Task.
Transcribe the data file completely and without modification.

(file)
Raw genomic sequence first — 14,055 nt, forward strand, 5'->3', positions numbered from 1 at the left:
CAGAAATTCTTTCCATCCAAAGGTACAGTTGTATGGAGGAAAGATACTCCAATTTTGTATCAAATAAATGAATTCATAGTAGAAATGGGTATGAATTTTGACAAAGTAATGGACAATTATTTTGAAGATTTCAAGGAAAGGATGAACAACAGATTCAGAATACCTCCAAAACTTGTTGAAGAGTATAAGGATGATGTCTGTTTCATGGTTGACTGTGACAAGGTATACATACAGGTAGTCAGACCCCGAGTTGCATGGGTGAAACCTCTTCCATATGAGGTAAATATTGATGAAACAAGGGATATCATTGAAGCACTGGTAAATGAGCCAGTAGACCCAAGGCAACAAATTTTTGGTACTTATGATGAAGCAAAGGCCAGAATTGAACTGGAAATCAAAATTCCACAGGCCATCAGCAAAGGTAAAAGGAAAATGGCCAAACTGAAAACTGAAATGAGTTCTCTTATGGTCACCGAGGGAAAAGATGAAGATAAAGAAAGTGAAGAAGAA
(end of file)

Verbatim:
Raw genomic sequence first — 14,055 nt, forward strand, 5'->3', positions numbered from 1 at the left:
CAGAAATTCTTTCCATCCAAAGGTACAGTTGTATGGAGGAAAGATACTCCAATTTTGTATCAAATAAATGAATTCATAGTAGAAATGGGTATGAATTTTGACAAAGTAATGGACAATTATTTTGAAGATTTCAAGGAAAGGATGAACAACAGATTCAGAATACCTCCAAAACTTGTTGAAGAGTATAAGGATGATGTCTGTTTCATGGTTGACTGTGACAAGGTATACATACAGGTAGTCAGACCCCGAGTTGCATGGGTGAAACCTCTTCCATATGAGGTAAATATTGATGAAACAAGGGATATCATTGAAGCACTGGTAAATGAGCCAGTAGACCCAAGGCAACAAATTTTTGGTACTTATGATGAAGCAAAGGCCAGAATTGAACTGGAAATCAAAATTCCACAGGCCATCAGCAAAGGTAAAAGGAAAATGGCCAAACTGAAAACTGAAATGAGTTCTCTTATGGTCACCGAGGGAAAAGATGAAGATAAAGAAAGTGAAGAAGAA